Neighbours playing their guitars and blasting their stereo can be a big annoyance.
Listening to them practice their music while sitting in your house can be irritating.
Being unable to live peacefully in your own house can give you the worst kind of helpless feeling.
It can be frustrating and disruptive when you’re trying to sleep, or your kid is trying to study, but the music from the next door does not let you and your family concentrate on anything.
You can take several steps to make them quiet if the noise you hear falls outside of reasonable limits.
This article is about helping and guiding you on what to do when your neighbours play loud music.
Keep your cool
Keeping your cool at the time when you’re most frustrated is the best piece of advice I have for you.
If it’s the first time your neighbours turn on the loud music, let it go.
Don’t try to have a conflict with them.
You can use any of your noise-cancelling devices, such as headphones, to ignore that noise.
Having a conflict with your next-door neighbours can be the worst thing you can do for yourself.
This is because neighbours are a blessing, and being on good terms with them can also give you unlimited benefits.
If you’re too upset with them, just ignore them and try having other solutions for yourself, as I mentioned, noise-cancelling devices.
Try to keep your cool.
You may walk to relax and escape the noise for some time.
When you think your neighbours practice music at a certain hour, try to plan your outdoor activities for that time.
Plan your sleeping, working and studying hours accordingly, if possible.
Knock on the wall
If you and your neighbour share the same wall, you can just knock on the wall to let them know you’re getting annoyed by their loud music.
If the music on the other side is too loud, your few sharp knocks may descend into banging.
But I don’t think they’ll be ever angry at you banging the shared wall.
This is because they’ll know what provoked the banging, and they’ll tone down on the activity.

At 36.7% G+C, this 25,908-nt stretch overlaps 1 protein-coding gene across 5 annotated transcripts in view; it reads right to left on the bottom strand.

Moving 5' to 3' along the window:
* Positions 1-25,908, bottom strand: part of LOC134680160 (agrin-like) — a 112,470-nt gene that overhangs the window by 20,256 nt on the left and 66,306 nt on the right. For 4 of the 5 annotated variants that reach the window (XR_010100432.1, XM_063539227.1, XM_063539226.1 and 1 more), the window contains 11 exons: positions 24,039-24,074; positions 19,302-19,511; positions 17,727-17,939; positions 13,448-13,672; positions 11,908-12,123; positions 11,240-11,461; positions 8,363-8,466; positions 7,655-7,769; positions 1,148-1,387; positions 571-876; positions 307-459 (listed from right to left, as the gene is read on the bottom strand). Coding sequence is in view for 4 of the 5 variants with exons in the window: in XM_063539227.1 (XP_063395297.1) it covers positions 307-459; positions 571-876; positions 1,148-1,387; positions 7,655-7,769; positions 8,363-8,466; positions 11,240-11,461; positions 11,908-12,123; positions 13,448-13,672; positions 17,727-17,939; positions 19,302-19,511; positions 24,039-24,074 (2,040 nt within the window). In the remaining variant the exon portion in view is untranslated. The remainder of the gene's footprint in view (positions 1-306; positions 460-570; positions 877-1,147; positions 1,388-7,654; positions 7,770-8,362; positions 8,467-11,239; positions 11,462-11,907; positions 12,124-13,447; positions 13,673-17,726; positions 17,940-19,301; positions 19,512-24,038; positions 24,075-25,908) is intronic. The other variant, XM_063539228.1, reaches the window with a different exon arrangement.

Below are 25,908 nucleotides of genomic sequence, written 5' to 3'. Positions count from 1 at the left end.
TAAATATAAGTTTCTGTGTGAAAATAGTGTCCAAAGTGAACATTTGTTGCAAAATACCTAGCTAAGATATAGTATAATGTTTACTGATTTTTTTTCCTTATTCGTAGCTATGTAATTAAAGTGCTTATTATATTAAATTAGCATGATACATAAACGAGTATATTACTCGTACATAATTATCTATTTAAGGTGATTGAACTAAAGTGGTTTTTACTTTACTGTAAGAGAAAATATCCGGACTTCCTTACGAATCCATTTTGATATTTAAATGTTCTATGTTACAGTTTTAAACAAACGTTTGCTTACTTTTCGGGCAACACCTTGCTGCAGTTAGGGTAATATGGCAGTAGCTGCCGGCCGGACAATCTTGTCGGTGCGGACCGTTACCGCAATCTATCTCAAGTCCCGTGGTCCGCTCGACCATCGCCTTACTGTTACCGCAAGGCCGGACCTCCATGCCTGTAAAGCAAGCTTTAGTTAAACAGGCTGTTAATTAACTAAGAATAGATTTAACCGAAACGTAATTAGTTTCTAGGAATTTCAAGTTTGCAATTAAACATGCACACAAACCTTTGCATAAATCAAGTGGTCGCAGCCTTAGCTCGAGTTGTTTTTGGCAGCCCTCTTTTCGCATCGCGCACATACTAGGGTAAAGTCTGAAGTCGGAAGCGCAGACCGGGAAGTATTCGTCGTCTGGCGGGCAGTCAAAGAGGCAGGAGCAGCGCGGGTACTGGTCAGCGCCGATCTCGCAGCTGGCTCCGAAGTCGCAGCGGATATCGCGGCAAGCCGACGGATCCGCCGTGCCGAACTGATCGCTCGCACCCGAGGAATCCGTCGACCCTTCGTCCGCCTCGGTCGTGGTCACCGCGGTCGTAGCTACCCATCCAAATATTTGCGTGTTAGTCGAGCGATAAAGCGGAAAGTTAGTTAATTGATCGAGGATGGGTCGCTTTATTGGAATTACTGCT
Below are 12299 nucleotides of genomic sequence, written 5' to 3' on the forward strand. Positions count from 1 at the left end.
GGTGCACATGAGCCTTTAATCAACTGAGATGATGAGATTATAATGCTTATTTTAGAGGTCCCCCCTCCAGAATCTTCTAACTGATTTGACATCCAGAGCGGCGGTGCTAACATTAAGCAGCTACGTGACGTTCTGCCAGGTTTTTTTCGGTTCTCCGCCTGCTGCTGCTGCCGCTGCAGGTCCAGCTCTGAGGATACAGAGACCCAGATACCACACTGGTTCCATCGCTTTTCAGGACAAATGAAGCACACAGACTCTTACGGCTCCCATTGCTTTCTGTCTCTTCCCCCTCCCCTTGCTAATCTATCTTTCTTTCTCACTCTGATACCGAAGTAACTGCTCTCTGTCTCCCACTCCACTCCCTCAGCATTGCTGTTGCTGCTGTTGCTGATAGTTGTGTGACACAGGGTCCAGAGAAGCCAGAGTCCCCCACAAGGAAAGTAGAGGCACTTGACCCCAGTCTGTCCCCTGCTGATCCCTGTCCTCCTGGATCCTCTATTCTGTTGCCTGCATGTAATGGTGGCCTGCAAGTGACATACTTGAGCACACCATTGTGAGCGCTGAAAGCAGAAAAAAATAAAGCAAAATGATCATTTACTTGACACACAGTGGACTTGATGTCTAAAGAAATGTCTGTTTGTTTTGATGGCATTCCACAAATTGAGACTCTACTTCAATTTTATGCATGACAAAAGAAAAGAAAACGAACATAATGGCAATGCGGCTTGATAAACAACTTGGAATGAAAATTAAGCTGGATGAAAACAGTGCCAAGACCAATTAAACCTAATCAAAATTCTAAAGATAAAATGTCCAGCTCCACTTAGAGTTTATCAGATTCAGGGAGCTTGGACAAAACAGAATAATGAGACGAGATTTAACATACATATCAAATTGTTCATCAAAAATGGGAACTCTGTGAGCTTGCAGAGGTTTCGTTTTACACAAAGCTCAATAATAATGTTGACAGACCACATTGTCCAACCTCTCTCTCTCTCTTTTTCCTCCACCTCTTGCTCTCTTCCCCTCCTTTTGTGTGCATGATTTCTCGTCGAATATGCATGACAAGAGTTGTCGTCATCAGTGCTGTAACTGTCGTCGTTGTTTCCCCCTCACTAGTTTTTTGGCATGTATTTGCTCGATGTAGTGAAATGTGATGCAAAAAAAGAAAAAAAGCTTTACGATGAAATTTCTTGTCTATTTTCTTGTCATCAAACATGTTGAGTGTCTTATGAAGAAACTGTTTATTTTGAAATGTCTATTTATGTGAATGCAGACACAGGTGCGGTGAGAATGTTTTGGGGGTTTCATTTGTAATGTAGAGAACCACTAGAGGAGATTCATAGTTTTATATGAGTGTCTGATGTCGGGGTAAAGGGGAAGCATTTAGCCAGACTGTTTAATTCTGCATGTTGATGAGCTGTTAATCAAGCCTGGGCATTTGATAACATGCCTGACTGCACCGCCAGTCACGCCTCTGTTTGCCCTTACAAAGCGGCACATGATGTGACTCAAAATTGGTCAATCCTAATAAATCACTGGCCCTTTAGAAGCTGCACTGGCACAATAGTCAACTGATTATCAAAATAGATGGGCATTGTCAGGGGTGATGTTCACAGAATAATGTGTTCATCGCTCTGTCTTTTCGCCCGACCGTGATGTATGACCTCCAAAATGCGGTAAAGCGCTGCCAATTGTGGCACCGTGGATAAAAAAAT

So next time you hear loud music from your neighbours, knock on the shared wall sharply.
Most probably this will work for you if your neighbours are understanding.
Involve other neighbours
Other people in your neighbourhood may also be affected by the noise from your noisy neighbours.
So talk to other people in your neighbourhood, if they too feel annoyed by the noise, form a group with them.
Now go collectively as a group and visit your noisy neighbours.
Be gentle and polite while you talk but also be firm.
The impact of the group will be more than you going alone and talking to the noisy neighbours.
Maybe this way, your noisy neighbours will feel how much disturbance their music practice is causing in the whole neighbourhood.
Talk to the neighbour’s landlord
If your noisy neighbour is a tenant, you can also complain to their landlord.
If the landlord understands, he will act on your behalf.
When the landlord talks to them about the noise, the impact would be more than you alone talking to them.
If the noise problem persists, the landlord also has the authority to ask them to leave the area.
You can also ask the landlord to visit your house when the music noise from your neighbours is at its peak so that he can experience everything in real time.
Another good idea is to make videos, pictures and voice notes of your noisy neighbour and send that to their landlord.
Soundproof doors and windows
When nothing else works, soundproof your home.
It may be your last option because it may cost a lot.
Maybe your budget won’t allow you but remember, nothing is more important than your mental peace.
Your mental health should be your priority.
If you are not mentally at peace, everything in your life will get disturbed, including sleep, work, and everyday routine things.
You can look up cheap DIY ideas for soundproofing the doors and windows.
Use weather-stripping tape to block all the empty spaces in your doors and windows.
Block all the space between the doors and the door frames and the space between the windows and the window frames using weather-stripping tape.
You can also use acoustic glue for this purpose.
It’s cheap, and you can also do this task yourself without the help of any professional.
Use door sweeps to block the space between the door and the floor.
Use acoustic foam panels to soundproof your walls.
Adopting only these simple strategies will help block most of the noise from your neighbours.
Talk to your neighbours
Talking to your neighbors about the irritation you’re facing because of them should be your priority.
When you think that you’ve had enough and you can’t handle any more loud music that your neighbors are constantly playing, go and talk to your neighbors.
But remember the golden rule: be very polite.
Sometimes being polite can do wonders.
You must be feeling very annoyed, and you may not feel like talking to them; instead, you might feel like banging your head on the wall.
But as said before, keep your cool.
Go knock on their door and talk to them very politely.
They might understand how much irritation their noise is causing you.
Sometimes people are unaware of the noise they’re causing and how loud they are.